Tax cap credits were applied to all properties whose tax bill was going to be greater than the percentage allowed by the tax cap for that type of property. If your bill was going to be $1251, and the tax caps only allowed a maximum of $1000, then your 'tax cap credit' is $251. Tax cap credits are called 'circuit breaker credits' as well.
Well, we now have the total amount of circuit breaker credits issued in Marion County for 2010. Thanks to Mike Rodman, Marion County Treasurer, and Cindy Land, Administrative Deputy, for providing me with the information.
I did a little crunching of the numbers to bring them to the level of the circuit breaker credit applied by Township. Below I also list the property tax 'levy', which is what the bills would have totaled without the tax caps. The '%' column shows the circuit breaker credit as a percentage of the 'levy'.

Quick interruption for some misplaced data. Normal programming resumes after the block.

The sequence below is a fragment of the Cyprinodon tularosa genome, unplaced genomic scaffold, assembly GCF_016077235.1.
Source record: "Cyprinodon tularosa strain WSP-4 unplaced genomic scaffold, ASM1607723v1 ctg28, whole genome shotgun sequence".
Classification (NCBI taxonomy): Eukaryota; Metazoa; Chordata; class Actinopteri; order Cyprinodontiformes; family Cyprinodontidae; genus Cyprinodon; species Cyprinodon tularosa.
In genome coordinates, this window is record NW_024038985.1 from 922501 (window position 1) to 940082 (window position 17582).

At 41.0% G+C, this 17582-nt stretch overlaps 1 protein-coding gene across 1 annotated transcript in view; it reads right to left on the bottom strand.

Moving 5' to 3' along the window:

Obviously, Franklin Township stands out with a quarter of all property taxes given a tax cap credit. Even looking at it as a total dollar amount, Franklin Township scored the highest with over $16 million in credits, besting far more developed Townships.
Overall, property taxpayers saved an aggregate of $75 million in 2010 on property taxes due to the new property tax caps.